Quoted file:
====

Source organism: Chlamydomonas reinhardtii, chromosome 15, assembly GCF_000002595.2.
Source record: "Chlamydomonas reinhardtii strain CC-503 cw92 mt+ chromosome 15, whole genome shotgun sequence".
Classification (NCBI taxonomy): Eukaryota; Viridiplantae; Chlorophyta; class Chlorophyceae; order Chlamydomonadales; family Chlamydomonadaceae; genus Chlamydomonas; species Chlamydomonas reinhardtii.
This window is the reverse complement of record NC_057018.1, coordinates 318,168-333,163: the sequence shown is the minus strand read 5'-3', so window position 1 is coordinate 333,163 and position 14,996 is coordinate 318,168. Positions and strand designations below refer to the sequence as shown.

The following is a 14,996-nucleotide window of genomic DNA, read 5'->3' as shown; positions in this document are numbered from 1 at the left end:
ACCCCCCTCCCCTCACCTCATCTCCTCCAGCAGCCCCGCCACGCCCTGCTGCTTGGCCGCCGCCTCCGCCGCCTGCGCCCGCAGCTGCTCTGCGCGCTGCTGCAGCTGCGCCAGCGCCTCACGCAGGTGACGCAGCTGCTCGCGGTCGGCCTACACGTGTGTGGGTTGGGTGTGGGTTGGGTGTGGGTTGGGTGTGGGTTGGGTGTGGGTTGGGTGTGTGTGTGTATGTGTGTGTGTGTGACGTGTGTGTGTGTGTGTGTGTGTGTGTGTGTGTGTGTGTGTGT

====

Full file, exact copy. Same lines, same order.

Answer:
Source organism: Chlamydomonas reinhardtii, chromosome 15, assembly GCF_000002595.2.
Source record: "Chlamydomonas reinhardtii strain CC-503 cw92 mt+ chromosome 15, whole genome shotgun sequence".
Classification (NCBI taxonomy): Eukaryota; Viridiplantae; Chlorophyta; class Chlorophyceae; order Chlamydomonadales; family Chlamydomonadaceae; genus Chlamydomonas; species Chlamydomonas reinhardtii.
This window is the reverse complement of record NC_057018.1, coordinates 318,168-333,163: the sequence shown is the minus strand read 5'-3', so window position 1 is coordinate 333,163 and position 14,996 is coordinate 318,168. Positions and strand designations below refer to the sequence as shown.

The following is a 14,996-nucleotide window of genomic DNA, read 5'->3' as shown; positions in this document are numbered from 1 at the left end:
ACCCCCCTCCCCTCACCTCATCTCCTCCAGCAGCCCCGCCACGCCCTGCTGCTTGGCCGCCGCCTCCGCCGCCTGCGCCCGCAGCTGCTCTGCGCGCTGCTGCAGCTGCGCCAGCGCCTCACGCAGGTGACGCAGCTGCTCGCGGTCGGCCTACACGTGTGTGGGTTGGGTGTGGGTTGGGTGTGGGTTGGGTGTGGGTTGGGTGTGGGTTGGGTGTGTGTGTGTATGTGTGTGTGTGTGACGTGTGTGTGTGTGTGTGTGTGTGTGTGTGTGTGTGTGTGTGT